Strange Places and Things

Strange Foods from Around the World

So you think you’ve got a strong stomach? You might reconsider once you challenge your palate with strange foods from around the globe. Earth is full of bizarre, pungent, and even scary foods that their natives actually deem as delicious. When you travel, there’s nothing like that feeling of excitement and thrill with a little bit fear of the unknown – but one of the best and most exciting thing to explore in this world is food. 

Here are some of the weirdest, most bizarre and intriguing eats you can find all over the globe.

A-ping (Crispy tarantulas), Cambodia

Fried tarantulas served on a plate as appetizer

For many people, spiders are scary – especially tarantulas. But for Cambodians, tarantulas are considered a delicacy, and even a specialty in the town of Skuon, Cambodia. History states that these creepy crawlies were first eaten by Cambodians who were starving due to food shortages under the brutal Khmer Rouge regime. Bizarrely, after Pol Pat was ousted, Cambodians stuck around to eating the spiders and now served them as a deep-fried snack. The tarantulas are deep fried in garlic oil until they are crunchy on the outside and gooey on the inside. They say it tastes a bit like crab. This snack is full of protein and a perfect match to rice wine or beer. If you can get past the fact that you have a hairy, giant spider hanging from your mouth, then you may enjoy this delicacy.

Balut, Philippines

The inside of a balut egg

Eggs are commonly eaten around the world, but in the Philippines, there’s a common egg variety that looks icky for many people. Balut, a partly developed duck embryo boiled alive while still in the shell, is eaten as a snack. You’re supposed to tap a hole in the top part of the egg shell, sip the savory liquid (preferably, season it with salt first). Then, remove the egg shell and eat all the contents of the embryo, including the visible wings, feathers, bones and all. It’s typically eaten with a little seasoning of chili, salt and vinegar. This is a common street food and is often chased down with a cold beer.

Escamoles, Mexico

Escamoles served on plate with nopales, avoicado, onion and tortilla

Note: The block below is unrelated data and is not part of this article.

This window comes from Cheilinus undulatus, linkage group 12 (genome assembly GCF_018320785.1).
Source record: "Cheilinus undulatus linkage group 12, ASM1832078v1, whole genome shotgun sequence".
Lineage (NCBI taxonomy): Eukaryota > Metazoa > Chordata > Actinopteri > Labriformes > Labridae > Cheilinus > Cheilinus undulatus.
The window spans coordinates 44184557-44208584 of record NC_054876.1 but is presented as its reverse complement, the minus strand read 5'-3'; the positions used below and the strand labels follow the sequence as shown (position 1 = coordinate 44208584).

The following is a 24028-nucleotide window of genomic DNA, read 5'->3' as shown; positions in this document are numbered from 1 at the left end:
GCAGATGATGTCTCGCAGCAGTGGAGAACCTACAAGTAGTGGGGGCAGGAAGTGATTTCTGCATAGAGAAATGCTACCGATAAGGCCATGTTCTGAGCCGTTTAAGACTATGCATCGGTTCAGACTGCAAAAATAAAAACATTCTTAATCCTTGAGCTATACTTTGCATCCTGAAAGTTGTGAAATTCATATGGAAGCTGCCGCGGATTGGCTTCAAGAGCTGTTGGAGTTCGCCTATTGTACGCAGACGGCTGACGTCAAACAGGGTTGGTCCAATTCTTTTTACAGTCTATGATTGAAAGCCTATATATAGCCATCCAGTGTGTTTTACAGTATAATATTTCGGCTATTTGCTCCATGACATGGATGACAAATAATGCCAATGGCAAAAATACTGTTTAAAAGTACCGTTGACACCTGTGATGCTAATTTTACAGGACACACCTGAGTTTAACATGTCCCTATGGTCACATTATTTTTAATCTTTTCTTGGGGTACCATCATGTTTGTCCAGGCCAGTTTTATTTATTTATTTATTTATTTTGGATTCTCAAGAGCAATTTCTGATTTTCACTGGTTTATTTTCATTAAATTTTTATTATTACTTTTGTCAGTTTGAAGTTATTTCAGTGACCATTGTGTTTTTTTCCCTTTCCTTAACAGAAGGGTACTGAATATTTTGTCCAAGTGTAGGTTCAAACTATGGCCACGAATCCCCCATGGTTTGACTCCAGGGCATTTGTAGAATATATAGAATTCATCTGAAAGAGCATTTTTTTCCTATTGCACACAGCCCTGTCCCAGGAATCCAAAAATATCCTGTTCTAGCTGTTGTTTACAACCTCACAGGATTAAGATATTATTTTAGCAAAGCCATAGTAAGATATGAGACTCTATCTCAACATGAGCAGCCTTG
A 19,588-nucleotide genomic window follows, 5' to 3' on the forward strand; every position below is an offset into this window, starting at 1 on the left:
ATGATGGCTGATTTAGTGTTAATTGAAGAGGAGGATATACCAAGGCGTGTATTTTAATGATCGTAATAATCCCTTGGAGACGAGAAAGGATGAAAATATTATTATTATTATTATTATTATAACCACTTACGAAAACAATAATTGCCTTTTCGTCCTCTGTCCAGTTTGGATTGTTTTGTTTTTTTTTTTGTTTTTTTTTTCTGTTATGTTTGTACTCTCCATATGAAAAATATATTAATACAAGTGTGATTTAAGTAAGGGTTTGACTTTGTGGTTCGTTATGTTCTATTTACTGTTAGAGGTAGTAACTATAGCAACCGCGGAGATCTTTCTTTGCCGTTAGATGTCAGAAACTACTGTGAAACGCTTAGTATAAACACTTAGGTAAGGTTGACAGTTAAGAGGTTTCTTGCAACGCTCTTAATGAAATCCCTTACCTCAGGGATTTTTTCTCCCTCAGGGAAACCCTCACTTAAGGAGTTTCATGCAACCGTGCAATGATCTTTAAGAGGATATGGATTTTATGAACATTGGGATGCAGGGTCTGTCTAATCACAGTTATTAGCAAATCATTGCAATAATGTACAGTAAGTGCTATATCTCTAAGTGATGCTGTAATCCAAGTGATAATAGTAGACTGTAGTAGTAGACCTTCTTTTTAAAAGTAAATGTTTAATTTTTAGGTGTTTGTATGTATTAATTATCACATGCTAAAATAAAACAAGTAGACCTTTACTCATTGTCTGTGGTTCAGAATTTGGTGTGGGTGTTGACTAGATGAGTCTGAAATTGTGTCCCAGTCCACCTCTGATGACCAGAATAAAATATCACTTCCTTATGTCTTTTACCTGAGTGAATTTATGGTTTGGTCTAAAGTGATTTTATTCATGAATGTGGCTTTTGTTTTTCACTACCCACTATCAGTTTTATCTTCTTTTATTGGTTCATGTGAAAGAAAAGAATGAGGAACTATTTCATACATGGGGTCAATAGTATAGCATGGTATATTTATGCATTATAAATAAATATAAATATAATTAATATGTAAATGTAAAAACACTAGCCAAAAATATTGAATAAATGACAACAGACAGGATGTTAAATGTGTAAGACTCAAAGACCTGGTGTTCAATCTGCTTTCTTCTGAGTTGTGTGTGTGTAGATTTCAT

Escamoles may look like a grain salad, but this dish is actually made up of ant larvae. It’s considered to be a delicacy in Mexican cuisine and it has been eaten since the Aztec civilization. These ant larvae are harvested from the root systems of the agave and maguey plants, and these can be eaten in tacos, omelets or even on their own. It’s sometimes referred to as “insect caviar.” A lot of people who tried it said that it was surprisingly pleasant, as it was crisped up with butter or deep-fried to have a slightly nutty taste.

Sannakji, South Korea

Sannakji served on a plate topped with sesame seeds

You may have been aware that there are any raw dishes from the East, but this one is served VERY raw. As in literally – the octopus is still alive. This dish called Sannakji is a South Korean delicacy served raw and usually only with a splash of sesame oil. The chef dismembers a small octopus in front of you and seasons it with oil, but sometimes the chef doesn’t hit them all because they are moving. Many times, they are still moving in your plate as you reach for them with your chopsticks. And when trying to eat this dish, you have to be careful, as the suckers from the octopus can attach themselves inside the mouth, tongue or throat, which presents a choking hazard. Several deaths are reported every year after eating this dish. The actual octopus is mildly flavored, but trying to swallow down the live animal is your experience to remember.

Hakarl, Iceland

Dead sharks hang out to dry to be made as hakarl